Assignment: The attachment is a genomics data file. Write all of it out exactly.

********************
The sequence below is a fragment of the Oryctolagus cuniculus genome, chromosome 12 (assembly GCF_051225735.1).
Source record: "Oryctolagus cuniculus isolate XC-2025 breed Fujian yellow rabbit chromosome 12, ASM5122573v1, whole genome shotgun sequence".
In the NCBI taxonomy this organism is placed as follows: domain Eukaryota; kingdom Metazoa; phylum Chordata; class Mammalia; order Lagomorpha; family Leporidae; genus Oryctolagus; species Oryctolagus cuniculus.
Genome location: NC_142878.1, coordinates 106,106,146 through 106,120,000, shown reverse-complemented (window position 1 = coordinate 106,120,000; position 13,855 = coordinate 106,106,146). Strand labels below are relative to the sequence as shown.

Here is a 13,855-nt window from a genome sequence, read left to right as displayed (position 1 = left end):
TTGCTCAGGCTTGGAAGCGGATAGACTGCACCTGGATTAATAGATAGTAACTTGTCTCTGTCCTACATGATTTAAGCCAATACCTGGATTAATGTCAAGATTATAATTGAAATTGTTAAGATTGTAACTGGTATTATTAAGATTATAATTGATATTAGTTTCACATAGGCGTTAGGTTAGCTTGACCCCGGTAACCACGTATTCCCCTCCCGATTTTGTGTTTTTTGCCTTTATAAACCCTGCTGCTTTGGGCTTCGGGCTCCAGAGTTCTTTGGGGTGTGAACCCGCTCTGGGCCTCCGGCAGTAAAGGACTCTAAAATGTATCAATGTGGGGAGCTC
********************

The sequence below is a fragment of the Oryctolagus cuniculus genome, chromosome 12 (assembly GCF_051225735.1).
Source record: "Oryctolagus cuniculus isolate XC-2025 breed Fujian yellow rabbit chromosome 12, ASM5122573v1, whole genome shotgun sequence".
In the NCBI taxonomy this organism is placed as follows: domain Eukaryota; kingdom Metazoa; phylum Chordata; class Mammalia; order Lagomorpha; family Leporidae; genus Oryctolagus; species Oryctolagus cuniculus.
Genome location: NC_142878.1, coordinates 106,106,146 through 106,120,000, shown reverse-complemented (window position 1 = coordinate 106,120,000; position 13,855 = coordinate 106,106,146). Strand labels below are relative to the sequence as shown.

Here is a 13,855-nt window from a genome sequence, read left to right as displayed (position 1 = left end):
TTGCTCAGGCTTGGAAGCGGATAGACTGCACCTGGATTAATAGATAGTAACTTGTCTCTGTCCTACATGATTTAAGCCAATACCTGGATTAATGTCAAGATTATAATTGAAATTGTTAAGATTGTAACTGGTATTATTAAGATTATAATTGATATTAGTTTCACATAGGCGTTAGGTTAGCTTGACCCCGGTAACCACGTATTCCCCTCCCGATTTTGTGTTTTTTGCCTTTATAAACCCTGCTGCTTTGGGCTTCGGGCTCCAGAGTTCTTTGGGGTGTGAACCCGCTCTGGGCCTCCGGCAGTAAAGGACTCTAAAATGTATCAATGTGGGGAGCTC